DIY: Because there are so many different and unique yarns to knit with, I always enjoy putting together my own original knitting projects. If you visit your local yarn shop aka LYS, you will find so many options for scarf knitting that the ideas will seem never-ending. And that’s a good thing. Because once you’re done with one scarf, you can start another and it will look entirely different. Gone are the days of boring garter stitch scarf looks. Just combine a snazzy yarn in a spectacular color and everyone you know will want one of their own.
Color Outside the Lines: I remember coloring books, and how careful I was to never get the crayon color outside the area I was coloring in or it would be ruined. Not so with knitting. Especially with scarf knitting. Because of all of the yarn choices we have, putting together beautifully color-crafted scarves is so easy. And so fun.
Finally, one essential accessory to keep your equipment safe is a set of knitting needle caps, which are designed to be placed over the end of your needles when they are not in use. As mentioned above, needles can cause damage to bags that they are kept in, and can even prove a safety hazard, especially if they fall into the hands of children.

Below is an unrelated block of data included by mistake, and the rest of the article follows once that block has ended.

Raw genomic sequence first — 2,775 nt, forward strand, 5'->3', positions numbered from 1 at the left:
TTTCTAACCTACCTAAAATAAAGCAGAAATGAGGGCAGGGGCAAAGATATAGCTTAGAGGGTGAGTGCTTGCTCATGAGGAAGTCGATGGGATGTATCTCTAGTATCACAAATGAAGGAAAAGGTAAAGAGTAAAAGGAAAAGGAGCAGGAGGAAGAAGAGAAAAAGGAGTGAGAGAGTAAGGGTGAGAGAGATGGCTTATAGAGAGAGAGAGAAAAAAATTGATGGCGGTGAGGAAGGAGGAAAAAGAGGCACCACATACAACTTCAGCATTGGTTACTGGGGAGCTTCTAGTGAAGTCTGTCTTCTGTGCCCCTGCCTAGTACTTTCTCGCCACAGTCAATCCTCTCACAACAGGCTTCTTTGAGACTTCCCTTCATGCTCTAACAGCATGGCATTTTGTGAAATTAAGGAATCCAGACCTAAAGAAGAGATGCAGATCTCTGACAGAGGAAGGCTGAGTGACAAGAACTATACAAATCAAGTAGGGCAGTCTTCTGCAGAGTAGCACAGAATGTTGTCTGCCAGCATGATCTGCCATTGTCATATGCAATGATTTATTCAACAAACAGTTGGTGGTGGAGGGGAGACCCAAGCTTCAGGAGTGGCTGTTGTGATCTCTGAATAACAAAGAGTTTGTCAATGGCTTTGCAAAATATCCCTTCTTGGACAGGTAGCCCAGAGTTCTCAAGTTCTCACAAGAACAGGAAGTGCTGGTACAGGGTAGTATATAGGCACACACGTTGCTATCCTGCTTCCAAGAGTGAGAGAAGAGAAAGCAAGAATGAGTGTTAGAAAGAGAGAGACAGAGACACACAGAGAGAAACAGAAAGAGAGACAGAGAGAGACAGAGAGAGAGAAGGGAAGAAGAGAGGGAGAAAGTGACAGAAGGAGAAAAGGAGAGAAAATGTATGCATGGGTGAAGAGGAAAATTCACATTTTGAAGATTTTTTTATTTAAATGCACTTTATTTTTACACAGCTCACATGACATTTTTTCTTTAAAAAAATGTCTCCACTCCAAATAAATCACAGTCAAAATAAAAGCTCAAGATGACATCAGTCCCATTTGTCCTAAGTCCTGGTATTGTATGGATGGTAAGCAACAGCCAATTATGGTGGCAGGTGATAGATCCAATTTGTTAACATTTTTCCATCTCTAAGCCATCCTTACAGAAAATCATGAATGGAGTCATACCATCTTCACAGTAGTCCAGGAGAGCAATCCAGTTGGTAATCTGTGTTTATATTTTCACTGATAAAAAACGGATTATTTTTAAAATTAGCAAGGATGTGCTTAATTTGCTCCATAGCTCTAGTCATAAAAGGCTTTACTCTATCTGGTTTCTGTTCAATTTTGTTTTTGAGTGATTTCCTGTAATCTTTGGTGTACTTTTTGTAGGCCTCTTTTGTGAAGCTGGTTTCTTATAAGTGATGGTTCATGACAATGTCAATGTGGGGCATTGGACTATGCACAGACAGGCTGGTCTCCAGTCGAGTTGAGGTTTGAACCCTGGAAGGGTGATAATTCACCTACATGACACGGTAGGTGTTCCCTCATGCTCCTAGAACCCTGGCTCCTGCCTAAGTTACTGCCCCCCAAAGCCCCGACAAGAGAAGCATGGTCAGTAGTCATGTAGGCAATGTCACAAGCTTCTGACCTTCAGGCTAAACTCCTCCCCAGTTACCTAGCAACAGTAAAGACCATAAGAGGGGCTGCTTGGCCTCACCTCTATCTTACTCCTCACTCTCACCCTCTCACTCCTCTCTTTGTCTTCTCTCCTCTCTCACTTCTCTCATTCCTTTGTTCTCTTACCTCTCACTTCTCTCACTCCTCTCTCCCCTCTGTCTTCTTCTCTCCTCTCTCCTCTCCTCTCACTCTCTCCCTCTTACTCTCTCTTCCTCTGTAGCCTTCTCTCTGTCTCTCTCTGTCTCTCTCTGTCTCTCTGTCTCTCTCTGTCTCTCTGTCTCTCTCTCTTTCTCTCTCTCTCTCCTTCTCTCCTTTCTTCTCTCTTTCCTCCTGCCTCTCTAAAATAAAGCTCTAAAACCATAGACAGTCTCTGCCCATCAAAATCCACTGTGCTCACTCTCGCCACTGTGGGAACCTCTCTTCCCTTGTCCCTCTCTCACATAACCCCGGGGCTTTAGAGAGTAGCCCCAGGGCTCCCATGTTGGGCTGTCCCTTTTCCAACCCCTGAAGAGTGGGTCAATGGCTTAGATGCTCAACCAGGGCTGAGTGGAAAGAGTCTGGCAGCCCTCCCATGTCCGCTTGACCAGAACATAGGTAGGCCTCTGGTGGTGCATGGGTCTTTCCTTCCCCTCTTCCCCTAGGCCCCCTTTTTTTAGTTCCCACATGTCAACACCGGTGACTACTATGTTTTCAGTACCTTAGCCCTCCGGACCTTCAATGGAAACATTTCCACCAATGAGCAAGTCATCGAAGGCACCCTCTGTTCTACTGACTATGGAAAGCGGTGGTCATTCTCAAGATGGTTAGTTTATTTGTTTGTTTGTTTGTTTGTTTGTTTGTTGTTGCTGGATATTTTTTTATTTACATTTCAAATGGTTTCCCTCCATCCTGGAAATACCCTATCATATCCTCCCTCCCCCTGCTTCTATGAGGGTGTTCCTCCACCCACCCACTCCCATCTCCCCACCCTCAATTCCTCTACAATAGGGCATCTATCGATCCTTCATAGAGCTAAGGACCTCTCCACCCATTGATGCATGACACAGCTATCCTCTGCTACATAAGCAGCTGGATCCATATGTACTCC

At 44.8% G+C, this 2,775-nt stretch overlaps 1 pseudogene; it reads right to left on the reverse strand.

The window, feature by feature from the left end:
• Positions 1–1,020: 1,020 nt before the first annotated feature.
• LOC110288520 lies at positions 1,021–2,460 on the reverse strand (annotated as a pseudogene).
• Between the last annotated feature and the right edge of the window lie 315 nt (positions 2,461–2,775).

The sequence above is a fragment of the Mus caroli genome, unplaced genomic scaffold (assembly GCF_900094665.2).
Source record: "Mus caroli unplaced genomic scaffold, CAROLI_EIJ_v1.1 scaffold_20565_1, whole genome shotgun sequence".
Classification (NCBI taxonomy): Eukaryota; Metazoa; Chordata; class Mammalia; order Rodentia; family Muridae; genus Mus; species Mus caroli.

The charities involved usually have free knitting patterns and advice on their websites so do not be worried by all the details as you really will be able to find a garment to suit both your knitting skills and the babies needs
Colours: Pastel colours are the most popular. Apart from baby pinks and blues other colours, which may be chosen, are: Lemon, Cream, White, Mint Green, Peach, Lilac and Aqua. It is accepted that bright and dark colours should be avoided as they often make premature babies look frailer. When knitting burial garments the advice suggests its best to use colours such as white or cream and to avoid pinks, blues and lilacs, as they are not appropriate for the colouring of a stillborn baby.